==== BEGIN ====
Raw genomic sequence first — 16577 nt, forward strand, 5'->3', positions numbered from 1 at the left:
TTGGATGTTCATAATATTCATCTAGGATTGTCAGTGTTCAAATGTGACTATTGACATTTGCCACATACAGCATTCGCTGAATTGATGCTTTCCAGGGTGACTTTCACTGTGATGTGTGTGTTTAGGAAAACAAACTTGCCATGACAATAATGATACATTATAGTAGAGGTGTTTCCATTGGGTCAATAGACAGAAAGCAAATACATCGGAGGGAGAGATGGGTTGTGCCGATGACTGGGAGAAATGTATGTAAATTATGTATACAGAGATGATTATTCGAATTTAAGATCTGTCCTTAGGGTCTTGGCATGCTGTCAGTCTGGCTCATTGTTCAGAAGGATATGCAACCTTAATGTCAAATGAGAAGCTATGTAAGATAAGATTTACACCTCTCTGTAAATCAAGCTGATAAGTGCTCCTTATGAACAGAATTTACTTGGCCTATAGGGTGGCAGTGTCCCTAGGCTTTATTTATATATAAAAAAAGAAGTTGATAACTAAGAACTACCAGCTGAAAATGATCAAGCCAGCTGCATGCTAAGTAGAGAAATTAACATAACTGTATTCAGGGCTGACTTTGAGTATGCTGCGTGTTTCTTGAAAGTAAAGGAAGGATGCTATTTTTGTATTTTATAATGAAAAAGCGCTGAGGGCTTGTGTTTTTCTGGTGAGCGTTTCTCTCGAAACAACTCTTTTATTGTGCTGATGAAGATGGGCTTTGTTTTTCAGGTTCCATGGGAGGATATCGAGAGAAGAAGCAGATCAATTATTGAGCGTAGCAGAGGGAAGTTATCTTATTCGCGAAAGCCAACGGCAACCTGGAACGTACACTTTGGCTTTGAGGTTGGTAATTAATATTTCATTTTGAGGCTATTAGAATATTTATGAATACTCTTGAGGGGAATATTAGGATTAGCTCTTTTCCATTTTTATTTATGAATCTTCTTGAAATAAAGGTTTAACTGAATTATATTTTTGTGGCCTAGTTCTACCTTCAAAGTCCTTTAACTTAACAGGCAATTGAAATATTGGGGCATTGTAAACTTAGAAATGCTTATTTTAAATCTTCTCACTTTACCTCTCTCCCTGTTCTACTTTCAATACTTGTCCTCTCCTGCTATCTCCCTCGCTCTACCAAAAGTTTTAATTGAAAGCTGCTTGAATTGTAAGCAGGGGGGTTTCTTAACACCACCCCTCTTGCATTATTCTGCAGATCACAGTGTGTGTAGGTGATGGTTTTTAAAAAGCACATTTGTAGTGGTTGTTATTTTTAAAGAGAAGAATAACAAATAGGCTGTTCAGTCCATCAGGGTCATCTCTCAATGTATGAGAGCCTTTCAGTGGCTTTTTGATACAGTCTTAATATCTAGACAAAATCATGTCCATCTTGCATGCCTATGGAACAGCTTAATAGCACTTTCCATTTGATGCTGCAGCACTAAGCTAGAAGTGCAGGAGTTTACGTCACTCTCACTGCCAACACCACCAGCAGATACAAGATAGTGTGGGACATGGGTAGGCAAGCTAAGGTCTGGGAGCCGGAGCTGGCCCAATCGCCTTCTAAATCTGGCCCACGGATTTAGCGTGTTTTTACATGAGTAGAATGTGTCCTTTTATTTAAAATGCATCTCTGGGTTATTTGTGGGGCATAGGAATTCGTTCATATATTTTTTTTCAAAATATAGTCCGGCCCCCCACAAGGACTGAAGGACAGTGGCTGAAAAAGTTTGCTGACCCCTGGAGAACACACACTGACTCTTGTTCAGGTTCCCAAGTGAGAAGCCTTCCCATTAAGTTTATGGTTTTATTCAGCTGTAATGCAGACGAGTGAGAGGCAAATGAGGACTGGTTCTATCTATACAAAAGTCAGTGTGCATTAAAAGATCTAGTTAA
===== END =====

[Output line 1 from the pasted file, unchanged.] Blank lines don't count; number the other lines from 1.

Raw genomic sequence first — 16577 nt, forward strand, 5'->3', positions numbered from 1 at the left: